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Q: So to start, I am 23 and my boyfriend is 28. We have been together for four years now. After about a year together things got serious, we moved in soon after, and have been living together for about three years. I never wanted to get married (and yes, I've been in love before). I saw my parents relationship turn to something horrible, and I have always said I didn't see why people need a piece of paper to prove anything. Until now. I want to marry my boyfriend.
We have had the "future talk" and he says that he doesn't know what he would do with out me and that he knows that I am the woman he wants to marry. With our four-year anniversary coming up this month, I have brought up the marriage thing again. He says that he knows he will ask me but that he does not know when. He said that he would like to be more financially stable, and that there is nothing wrong with our relationship so why do we need to change it. He also points out the fact that he has at least three friends that have been in relationships for seven to 15 years and are not married still.
I have never said, "I want to be married within ...," and I have always said that I would never give a guy an ultimatum. I have said that when I'm ready, I will make sure the guy knows, and then it's up to him to make his move. I've said that if he did not make a move in the time I thought was acceptable, the relationship would be over. Although I did not state that five years is my deadline, I did make it obvious that five years is my time frame before I would walk out. When I said that I would just leave, my bf said he didn't think that was true -- that I wouldn't just up and leave over getting married. I explained that if I gave a guy an ultimatum I would always feel that he only married me b/c I was ready, even though he wasn't. I would just leave and never look back and think "what if" because I would know that I put everything I could into the relationship and it didn’t work. Soooo ... is it wrong to walk away after five years if we are not engaged -- or if our relationship is good should a piece of paper not really matter?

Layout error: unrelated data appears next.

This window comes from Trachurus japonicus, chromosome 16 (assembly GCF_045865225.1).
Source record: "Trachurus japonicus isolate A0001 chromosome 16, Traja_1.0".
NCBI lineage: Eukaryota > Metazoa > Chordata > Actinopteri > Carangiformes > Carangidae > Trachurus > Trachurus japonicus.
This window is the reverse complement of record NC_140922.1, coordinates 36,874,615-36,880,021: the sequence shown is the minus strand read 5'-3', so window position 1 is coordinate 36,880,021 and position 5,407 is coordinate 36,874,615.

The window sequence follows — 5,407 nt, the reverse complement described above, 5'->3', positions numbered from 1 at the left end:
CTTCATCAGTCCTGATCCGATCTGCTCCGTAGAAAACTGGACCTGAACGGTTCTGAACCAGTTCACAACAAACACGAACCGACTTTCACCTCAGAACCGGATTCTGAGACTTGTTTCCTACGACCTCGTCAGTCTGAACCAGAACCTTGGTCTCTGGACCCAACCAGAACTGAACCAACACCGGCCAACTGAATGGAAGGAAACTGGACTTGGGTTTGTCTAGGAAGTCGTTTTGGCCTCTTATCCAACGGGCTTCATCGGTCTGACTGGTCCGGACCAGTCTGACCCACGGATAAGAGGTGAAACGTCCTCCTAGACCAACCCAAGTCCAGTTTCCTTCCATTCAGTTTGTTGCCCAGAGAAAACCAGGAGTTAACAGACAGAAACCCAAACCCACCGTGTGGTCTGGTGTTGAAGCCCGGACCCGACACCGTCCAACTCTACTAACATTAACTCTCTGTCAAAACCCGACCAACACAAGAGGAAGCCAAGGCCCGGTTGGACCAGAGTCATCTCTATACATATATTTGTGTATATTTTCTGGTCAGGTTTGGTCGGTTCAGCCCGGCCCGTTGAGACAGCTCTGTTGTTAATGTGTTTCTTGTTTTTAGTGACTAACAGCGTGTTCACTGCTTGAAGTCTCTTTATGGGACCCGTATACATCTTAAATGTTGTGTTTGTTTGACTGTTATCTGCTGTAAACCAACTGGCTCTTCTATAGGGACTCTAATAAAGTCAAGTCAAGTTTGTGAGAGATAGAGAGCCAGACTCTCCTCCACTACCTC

– Hopeless Romantic, Westborough
A: HR, you say you're not giving him an ultimatum, but "I did make it obvious that five years is my time frame" means you have. Just because you've passive-aggressive about the deadline doesn't mean it's not an ultimatum. He knows that if he doesn't make a move within the next year, he may lose you. And he's already said he's calling your bluff. He doesn't think you'll actually leave. He's matching your passive-aggressive behavior with his own. Awesome.
It seems crazy to walk from a good relationship because you've set an arbitrary deadline based on what makes you feel comfortable. Wanting a proposal after four years isn't crazy. But what does it mean to you? Why do you need it? Do you fear that he's not being honest about his intentions? Is this about needing security? Or is it just that you feel as though a person should be able to commit after five years and that there's something wrong if he can't?
You seem to know that the important thing isn't the wedding or the paper. You know that it's more important that you both share the same goals and that you both intend to follow through. Your boyfriend seems to share your promise and your plan, except for the marriage thing. Are you worried that he won't follow through? If so, you need to explain that to him.
It seems to me that the two of you define "marriage" rather differently. For him, it's a party celebrating what already exists. For you, it's about solidifying a promise.
Abandon all deadlines. Abandon all rules. Just sit down and talk to him about what you want without being passive-aggressive about it. Instead of threatening each other, talk about what you want and how you can get there without rushing him or making you wait 15 years. That seems to be what’s missing here -- a simple conversation to come up with a plan that suits both your needs.
Readers? Should she walk if he doesn't meet the deadline? After four years, should he know? Is this about him not knowing? Is it OK to want to wait 15 years if the status quo is good? And ... is this just about different perceptions and definitions of marriage? Share.
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Meredith Goldstein is a Boston Globe columnist who follows relationship trends and entertainment. She offers daily advice on Love Letters — and welcomes your comments. Meredith is also the author of "The Singles," a novel about complicated relationships. Follow Meredith at www.meredithgoldstein.netand on Twitter. Love Letters can be found in the print edition of The Boston Globe every Saturday in the G section.